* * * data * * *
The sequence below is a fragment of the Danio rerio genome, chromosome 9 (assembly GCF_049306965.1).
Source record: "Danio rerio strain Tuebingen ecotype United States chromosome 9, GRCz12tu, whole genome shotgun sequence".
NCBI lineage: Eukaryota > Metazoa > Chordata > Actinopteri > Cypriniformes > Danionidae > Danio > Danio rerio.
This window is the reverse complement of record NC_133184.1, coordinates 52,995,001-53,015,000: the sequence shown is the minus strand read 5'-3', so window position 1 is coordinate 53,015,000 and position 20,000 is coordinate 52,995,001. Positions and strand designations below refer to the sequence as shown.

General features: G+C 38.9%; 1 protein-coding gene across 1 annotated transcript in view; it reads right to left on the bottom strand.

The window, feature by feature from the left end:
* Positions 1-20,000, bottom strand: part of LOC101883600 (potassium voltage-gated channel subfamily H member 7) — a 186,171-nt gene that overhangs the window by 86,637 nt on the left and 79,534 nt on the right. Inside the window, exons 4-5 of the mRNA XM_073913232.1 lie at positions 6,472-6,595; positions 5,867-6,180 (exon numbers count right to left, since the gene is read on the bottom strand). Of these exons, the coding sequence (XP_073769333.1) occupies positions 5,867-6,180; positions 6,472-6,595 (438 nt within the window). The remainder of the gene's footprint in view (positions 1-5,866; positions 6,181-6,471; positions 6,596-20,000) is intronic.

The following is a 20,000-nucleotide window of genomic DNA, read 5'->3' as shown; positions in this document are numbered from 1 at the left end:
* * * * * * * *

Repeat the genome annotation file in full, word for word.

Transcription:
The sequence below is a fragment of the Danio rerio genome, chromosome 9 (assembly GCF_049306965.1).
Source record: "Danio rerio strain Tuebingen ecotype United States chromosome 9, GRCz12tu, whole genome shotgun sequence".
NCBI lineage: Eukaryota > Metazoa > Chordata > Actinopteri > Cypriniformes > Danionidae > Danio > Danio rerio.
This window is the reverse complement of record NC_133184.1, coordinates 52,995,001-53,015,000: the sequence shown is the minus strand read 5'-3', so window position 1 is coordinate 53,015,000 and position 20,000 is coordinate 52,995,001. Positions and strand designations below refer to the sequence as shown.

General features: G+C 38.9%; 1 protein-coding gene across 1 annotated transcript in view; it reads right to left on the bottom strand.

The window, feature by feature from the left end:
* Positions 1-20,000, bottom strand: part of LOC101883600 (potassium voltage-gated channel subfamily H member 7) — a 186,171-nt gene that overhangs the window by 86,637 nt on the left and 79,534 nt on the right. Inside the window, exons 4-5 of the mRNA XM_073913232.1 lie at positions 6,472-6,595; positions 5,867-6,180 (exon numbers count right to left, since the gene is read on the bottom strand). Of these exons, the coding sequence (XP_073769333.1) occupies positions 5,867-6,180; positions 6,472-6,595 (438 nt within the window). The remainder of the gene's footprint in view (positions 1-5,866; positions 6,181-6,471; positions 6,596-20,000) is intronic.

The following is a 20,000-nucleotide window of genomic DNA, read 5'->3' as shown; positions in this document are numbered from 1 at the left end: